i.e., RX companies)
  • Media outlets can be great partners just be
    equitable
  • Manage the partnership like a business
    measurable objectives, biz plan, monitoring and
    evaluation

36
Partnership principles
  • The HCO can provide brains, or brawn or bucks
    or all three
  • Finding ways to create a new community dental
    service, and/or hands-on projects like housing
    rehab (lead-free paint impacts childrens health
    and health care utilization)

37
Partnership benefits
  • Youre OUT THERE, being visible and credible
  • Your people work side by side with other
    community leaders
  • The ultimate win/win

38
The partnership menu
  • Immunizations
  • Parent education
  • Drug hotlines
  • The list is endless, two key criteria
  • Must meet an IDENTIFIED community need
  • Must be a long-term commitment

39
And make sure the Board is involved, too
  • Board members are from and of the community
    built-in crediblity
  • Board CR Committee should take the lead
  • Opinion leader visits, briefing
    lunches/breakfasts
  • All Board members should have briefing cards and
    info updated regularly

40
The Last Word(s)
  • CR should be seen as a primary PR function NOT
    as an add on to someone elses job
  • Not budget intensive when compared to other
    functions, but it does take staffing
  • Takes commitment from senior management
    personal time commitment

41
The Last Word(s)
  • The ROI in terms of credibility, trust, the gut
    feelings is significant
  • And it can be measured
  • Influentials attitudes before and after
    relationship building
  • Consumer awareness and opinions
  • And measure HCO participant satisfaction, too
    (the extra bonus)

42
Bonus Points Legislative Relations as an
Extension of CR
43
Ongoing Legislative Relations Programs
  • Make it a priority
  • Designate a member of the management team to be
    responsible for running the program (with
    responsibilities ranging from ongoing legislative
    contacts to internal briefings/training and
    legislative databases)
  • Translate the hospitals legislative position on
    national issues for local press and editorial
    boards
  • Make a government relations report a standing
    agenda item at Board and management staff
    meetings

44
Ongoing Legislative Relations Programs
  • Make it a priority
  • Involve trustees and management staff in regular
    legislator and staff briefings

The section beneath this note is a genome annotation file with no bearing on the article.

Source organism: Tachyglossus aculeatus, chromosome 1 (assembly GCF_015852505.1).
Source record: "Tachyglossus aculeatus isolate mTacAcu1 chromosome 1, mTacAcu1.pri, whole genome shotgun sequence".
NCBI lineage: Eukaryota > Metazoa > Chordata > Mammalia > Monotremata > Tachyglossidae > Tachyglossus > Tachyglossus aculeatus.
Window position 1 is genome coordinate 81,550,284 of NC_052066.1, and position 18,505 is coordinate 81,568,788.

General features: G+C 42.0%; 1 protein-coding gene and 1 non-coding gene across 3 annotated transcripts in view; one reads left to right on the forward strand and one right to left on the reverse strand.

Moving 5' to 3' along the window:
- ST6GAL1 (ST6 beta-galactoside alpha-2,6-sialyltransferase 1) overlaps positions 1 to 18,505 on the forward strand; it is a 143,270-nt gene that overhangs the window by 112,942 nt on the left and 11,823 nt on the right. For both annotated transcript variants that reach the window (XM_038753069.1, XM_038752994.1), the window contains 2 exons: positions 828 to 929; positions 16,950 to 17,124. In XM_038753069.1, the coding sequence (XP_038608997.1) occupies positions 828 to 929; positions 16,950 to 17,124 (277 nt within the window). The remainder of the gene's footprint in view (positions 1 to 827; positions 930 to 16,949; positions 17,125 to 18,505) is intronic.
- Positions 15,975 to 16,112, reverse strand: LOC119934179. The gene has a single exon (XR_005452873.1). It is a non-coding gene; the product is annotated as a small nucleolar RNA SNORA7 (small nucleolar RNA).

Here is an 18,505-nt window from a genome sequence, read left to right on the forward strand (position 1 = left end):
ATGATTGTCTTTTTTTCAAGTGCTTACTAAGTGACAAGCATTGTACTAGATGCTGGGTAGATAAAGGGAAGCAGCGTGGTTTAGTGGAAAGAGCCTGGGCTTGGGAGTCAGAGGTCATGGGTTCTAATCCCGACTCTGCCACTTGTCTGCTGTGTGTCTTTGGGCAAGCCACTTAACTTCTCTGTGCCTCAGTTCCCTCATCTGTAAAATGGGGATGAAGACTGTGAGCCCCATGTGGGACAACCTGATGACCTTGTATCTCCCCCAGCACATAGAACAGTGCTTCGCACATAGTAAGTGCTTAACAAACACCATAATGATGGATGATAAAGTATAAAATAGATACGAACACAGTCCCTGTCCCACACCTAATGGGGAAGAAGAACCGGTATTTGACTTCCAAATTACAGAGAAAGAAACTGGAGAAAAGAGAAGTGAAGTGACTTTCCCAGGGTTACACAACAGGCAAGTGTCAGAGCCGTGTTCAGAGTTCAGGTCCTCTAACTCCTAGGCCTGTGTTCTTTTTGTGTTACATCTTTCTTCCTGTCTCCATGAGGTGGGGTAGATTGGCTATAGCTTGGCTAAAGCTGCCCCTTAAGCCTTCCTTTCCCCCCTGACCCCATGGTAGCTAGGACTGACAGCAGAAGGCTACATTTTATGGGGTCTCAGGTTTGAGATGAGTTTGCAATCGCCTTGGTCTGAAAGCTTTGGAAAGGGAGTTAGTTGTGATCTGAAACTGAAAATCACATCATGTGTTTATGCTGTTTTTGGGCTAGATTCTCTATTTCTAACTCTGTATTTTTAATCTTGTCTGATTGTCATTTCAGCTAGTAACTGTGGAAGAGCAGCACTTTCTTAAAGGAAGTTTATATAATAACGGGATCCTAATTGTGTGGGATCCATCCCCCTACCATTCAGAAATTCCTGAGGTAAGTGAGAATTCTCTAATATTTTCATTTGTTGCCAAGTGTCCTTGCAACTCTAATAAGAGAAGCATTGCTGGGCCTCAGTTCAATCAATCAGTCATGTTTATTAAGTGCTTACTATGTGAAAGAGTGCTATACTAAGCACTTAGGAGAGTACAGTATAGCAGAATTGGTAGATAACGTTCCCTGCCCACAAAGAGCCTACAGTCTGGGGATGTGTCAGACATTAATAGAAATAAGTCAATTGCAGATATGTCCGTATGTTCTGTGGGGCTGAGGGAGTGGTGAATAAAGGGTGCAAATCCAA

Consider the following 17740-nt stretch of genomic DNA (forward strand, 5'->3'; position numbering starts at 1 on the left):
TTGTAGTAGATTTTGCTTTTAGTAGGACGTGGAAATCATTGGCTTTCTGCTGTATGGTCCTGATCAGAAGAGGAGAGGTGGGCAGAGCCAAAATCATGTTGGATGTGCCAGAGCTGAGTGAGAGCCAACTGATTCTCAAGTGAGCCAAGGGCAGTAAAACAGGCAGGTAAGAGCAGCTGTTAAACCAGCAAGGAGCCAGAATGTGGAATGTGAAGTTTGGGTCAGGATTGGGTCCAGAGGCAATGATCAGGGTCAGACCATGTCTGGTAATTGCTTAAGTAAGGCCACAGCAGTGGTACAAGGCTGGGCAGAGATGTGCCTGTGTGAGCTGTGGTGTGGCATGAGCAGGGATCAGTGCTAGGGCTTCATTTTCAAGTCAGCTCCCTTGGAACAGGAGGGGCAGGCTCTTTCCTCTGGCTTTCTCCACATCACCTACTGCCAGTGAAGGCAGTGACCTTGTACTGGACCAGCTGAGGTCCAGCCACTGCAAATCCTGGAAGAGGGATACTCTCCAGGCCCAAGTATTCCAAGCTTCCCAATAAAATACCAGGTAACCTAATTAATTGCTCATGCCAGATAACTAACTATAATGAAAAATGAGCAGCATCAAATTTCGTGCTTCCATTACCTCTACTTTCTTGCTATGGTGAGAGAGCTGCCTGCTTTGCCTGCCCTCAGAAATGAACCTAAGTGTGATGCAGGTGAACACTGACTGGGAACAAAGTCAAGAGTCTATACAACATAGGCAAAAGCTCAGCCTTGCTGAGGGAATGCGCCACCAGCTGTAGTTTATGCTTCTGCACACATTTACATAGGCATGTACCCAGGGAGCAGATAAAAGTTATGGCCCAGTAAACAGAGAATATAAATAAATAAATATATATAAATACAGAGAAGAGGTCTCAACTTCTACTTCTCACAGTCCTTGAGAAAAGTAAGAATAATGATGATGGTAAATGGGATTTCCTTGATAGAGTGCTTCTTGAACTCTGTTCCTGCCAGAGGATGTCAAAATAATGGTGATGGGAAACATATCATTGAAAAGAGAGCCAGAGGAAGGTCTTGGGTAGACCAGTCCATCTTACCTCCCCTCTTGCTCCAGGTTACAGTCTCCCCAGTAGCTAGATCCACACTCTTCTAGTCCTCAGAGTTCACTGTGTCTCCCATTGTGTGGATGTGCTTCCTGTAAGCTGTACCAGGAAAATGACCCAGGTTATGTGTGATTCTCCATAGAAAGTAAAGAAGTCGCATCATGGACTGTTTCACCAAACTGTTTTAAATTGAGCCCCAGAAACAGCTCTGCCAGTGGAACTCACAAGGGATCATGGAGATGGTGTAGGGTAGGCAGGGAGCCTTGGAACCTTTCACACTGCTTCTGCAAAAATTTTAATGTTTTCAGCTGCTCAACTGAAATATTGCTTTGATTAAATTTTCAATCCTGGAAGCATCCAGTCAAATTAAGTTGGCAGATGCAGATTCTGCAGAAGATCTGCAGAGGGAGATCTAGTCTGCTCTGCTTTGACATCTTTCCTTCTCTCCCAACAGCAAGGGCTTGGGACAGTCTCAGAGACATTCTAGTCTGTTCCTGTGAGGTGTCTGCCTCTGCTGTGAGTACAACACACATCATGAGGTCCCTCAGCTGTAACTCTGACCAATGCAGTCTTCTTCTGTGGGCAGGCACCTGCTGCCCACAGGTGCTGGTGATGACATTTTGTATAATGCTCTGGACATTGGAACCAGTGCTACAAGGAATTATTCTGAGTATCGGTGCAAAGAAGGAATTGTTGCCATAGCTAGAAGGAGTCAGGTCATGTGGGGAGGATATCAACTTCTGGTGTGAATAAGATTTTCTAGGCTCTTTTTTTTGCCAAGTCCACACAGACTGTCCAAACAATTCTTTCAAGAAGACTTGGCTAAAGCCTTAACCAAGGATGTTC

• Take trustees and key managers on legislative
    visits to the state and national capitols
  • Regularly brief all members of the HCO family
    employees, volunteers, vendors/suppliers,
    patients, etc. Dont wait until theyre needed
    to write letters or make calls

45
Ongoing Legislative Relations Programs
  • Building real relationships with legislators and
    staff
  • Know who the health care organizations
    legislators are federal, state, and local
  • Identify who knows whom which people within
    the HCO have personal relationships with
    legislators and can serve as intermediaries and
    endorsers

46
Ongoing Legislative Relations Programs
  • Building relationships
  • Set up ROUTINE meetings with the CEO and the
    health care organizations legislators and city
    officials
  • Get to know the legislators staff members
    field reps at their local offices and
    administrative assistants in the statehouse and
    federal offices

47
Ongoing Legislative Relations Programs
  • Building relationships
  • Be helpful offer the chance to address the
    health care organizations employees, medical
    staff members, board members, or other large,
    influential gatherings
  • Make sure your trade association keeps you posted
    on the key issues and positions of your state and
    federal representatives
  • Consider establishing key contact programs,
    modeled after those used by corporations

48
Ongoing Legislative Relations Programs
  • Continue the relationship
  • Conduct briefings for legislators at the health
    care organization at least yearly and make your
    schedule fit theirs. Update them on changes and
    achievements, and share your position on any
    pending or potential issues
  • Involve political leaders in your health care
    organizations board.
  • Take the lead in getting health care
    organizations to work together on key issues

49
Ongoing Legislative Relations Programs
  • Always focus the health care organizations
    message on people
  • Pre-qualify potential partners and advocates
  • Through issues management function, identify
    supporters
  • Build relationships before theyre needed
    through CR 101